Dispensing Optician

Dispensing opticians advise on, fit and supply spectacle frames and lenses after taking account of each patient’s lifestyle and vocational needs. Dispensing opticians are also able to fit contact lenses after undergoing further specialist training. Visit the Association of British Dispensing Opticians (ABDO) website to find out more.

As a dispensing optician, you need to complete academic and practical training over a minimum of three years to obtain fellowship of the Association of British Dispensing Opticians (ABDO). As part of your training you take part in work-based placements to help develop your practical skills as well as technical. All dispensing opticians need to register with the General Optical Council, too. Many Dispensing Opticians take on further training to learn how to fit contact lenses and provide low vision aids to the visually impaired.

You can qualify by taking:

  • a two-year, full-time diploma course, followed by one year working under supervision
  • a three-year, day release course if you’re in suitable employment
  • a three-year distance learning course, including a four-week residential block, offered by the ABDO – you’ll need to be in suitable employment

Entry requirements

You’ll usually need:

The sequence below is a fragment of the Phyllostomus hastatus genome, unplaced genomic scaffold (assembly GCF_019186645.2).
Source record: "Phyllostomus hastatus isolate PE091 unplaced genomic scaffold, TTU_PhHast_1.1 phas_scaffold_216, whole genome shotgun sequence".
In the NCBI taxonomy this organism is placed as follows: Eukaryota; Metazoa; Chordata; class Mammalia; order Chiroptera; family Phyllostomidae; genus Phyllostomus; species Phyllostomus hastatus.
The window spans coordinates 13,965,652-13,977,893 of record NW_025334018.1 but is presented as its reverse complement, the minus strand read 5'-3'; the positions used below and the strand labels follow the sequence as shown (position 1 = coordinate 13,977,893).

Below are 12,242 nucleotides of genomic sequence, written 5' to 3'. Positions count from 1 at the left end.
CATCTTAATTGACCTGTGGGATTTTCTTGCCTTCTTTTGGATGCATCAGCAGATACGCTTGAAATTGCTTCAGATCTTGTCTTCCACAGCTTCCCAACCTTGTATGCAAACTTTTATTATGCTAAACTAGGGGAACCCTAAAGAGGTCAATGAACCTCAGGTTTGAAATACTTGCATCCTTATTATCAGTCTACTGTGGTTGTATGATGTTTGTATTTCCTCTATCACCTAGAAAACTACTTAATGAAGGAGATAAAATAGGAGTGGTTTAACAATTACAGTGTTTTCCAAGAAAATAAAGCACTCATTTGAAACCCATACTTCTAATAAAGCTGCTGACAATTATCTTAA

• 5 GCSEs at grades 9 to 4 (A* to C), or equivalent, including English, maths and science
  • 1 or 2 A levels, or equivalent, including a science
The following universities and colleges offer dispensing optician degrees and courses:

You’ll need:

  • customer service skills
  • excellent verbal communication skills
  • the ability to work well with your hands
  • to be thorough and pay attention to detail
  • maths knowledge
  • the ability to work well with others
  • the ability to sell products and services
  • patience and the ability to remain calm in stressful situations
  • to be able to carry out basic tasks on a computer or hand-held device

You will need to pass enhanced background checks

As a student you must join the student register of the General Optical Council before you carry out any clinical work.

If you qualified in another area of the EU or EEA and want to work in the UK, you need to check with the General Optical Council that your qualifications meet UK requirements. If your qualifications are accepted, you would then need to contact the Association of British Dispensing Opticians for details of their Professional Qualifying Examination.

You’ll work with clients who have a prescription to correct their vision from an optometrist or ophthalmologist.

As a dispensing optician, you could:

  • calculate vision distances and angles
  • provide advice and information on a customer’s options for lenses
  • measure for spectacles or contact lenses
  • use your sales and communications skills to help people choose the right types of spectacle frames
  • fit, adjust and repair frames
  • give advice on how to care for and get the best out of eye equipment
  • refer clients back to an optometrist for further vision tests when required

With experience, you could become assistant manager or self-employed.

You could work as a consultant to a lens manufacturer or as a sales representative, selling ophthalmological instruments. You could also work in a hospital or in university teaching.

With further training, you could go on to qualify and work as an optometrist.